Meet Opal Grant-Frater - Manning’s old girl driving technology solutions at Digicel
For most of her early years, Opal Grant-Frater had her eyes set on becoming a teacher. In fact, she felt it would only be fitting as both her parents, Aleta and Alva Grant, were educators.
However, in 2008 when she enrolled in the associate degree programme in management and information systems at Montego Bay Community College, she was immediately intrigued by the operations of computer systems and programming. It was then that it became clear that she was bitten by the technology bug.
The evident passion could not be concealed. Grant-Frater, now a senior software developer at Digicel Jamaica, welcomed our news team to her workspace on Tuesday.
The 30-year-old is a software developer, an area that has been listed as being among the fastest-growing careers. Software developers typically have a degree in computer science or software engineering. Grant-Frater earned a Bachelor's of Science degree in computing and information technology at the University of Technology. She loves her job
"It's just the thrill from getting a problem and creating a solution out of almost air. It's an ever-learning thing, it's interesting," she said, flashing a smile.
Grant-Frater, who hails from Baulk Road in Westmoreland, started working at Digicel in 2014 as its youngest software developer and has grown in the job. She is currently part of a 40-member team that is charged with ensuring that the company's computer applications work properly to guarantee customer satisfaction.
Demand for software developers
The Manning's School old girl said that the coronavirus pandemic has created an increase in demand for software developers and this demand will only get stronger as firms and people rely more on computer applications.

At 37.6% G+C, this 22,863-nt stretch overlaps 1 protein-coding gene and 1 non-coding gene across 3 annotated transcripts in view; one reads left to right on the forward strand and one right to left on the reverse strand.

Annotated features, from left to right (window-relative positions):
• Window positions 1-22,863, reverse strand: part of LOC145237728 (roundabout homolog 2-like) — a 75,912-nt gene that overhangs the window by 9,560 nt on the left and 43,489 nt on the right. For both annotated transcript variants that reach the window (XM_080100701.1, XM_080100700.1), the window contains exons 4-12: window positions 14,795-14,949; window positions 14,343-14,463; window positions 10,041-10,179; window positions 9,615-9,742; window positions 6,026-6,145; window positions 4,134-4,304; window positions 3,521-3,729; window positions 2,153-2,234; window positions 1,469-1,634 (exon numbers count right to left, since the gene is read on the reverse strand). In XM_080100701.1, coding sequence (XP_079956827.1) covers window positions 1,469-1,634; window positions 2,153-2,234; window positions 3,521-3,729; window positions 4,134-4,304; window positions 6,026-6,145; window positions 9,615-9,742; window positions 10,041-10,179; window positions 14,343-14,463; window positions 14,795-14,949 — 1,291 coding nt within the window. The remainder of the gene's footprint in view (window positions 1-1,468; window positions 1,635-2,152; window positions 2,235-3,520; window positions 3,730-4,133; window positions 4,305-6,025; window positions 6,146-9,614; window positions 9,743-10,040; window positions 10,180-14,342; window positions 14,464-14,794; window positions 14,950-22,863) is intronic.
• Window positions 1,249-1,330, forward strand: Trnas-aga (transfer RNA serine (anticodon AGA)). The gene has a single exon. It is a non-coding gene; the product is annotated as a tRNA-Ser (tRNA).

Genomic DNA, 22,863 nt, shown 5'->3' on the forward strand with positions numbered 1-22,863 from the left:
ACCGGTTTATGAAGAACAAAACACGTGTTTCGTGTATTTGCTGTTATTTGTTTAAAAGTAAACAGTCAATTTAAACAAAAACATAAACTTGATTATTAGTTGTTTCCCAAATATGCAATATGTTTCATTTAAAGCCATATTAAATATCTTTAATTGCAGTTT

She does not get flushed by the thought of being in a male-dominated field.
"I do my job and I aim to do the best that I can. I have to work harder that they don't say, 'Oh, she's a woman, so she can get away with things.' They are sometimes shocked to see a female programmer, but they don't look down on me," she shared.
The senior software developer said that contrary to popular belief, software developers are not nerds who spend most of their lives behind computer screens. She said that although they spend hours figuring out software issues, they do have fun-filled, regular lives.
Grant-Frater is an avid anime fan who enjoys reading Japanese manga and spends time ensuring her skills are up to date by watching local software developers on YouTube.
"I plan to get a manager's position in information technology, but I don't want to move away from coding," she said.
Coding involves the creation of instructions that are written for computers to understand and respond accordingly. The software development market worldwide was valued at US$487 billion last year, and is expected to grow to US$507 billion this year.
"I enjoy programming because it doesn't get tiring, it doesn't get boring, because you're building something that someone eventually will use. I want to help others move towards being digitally oriented," Grant-Frater told THE STAR.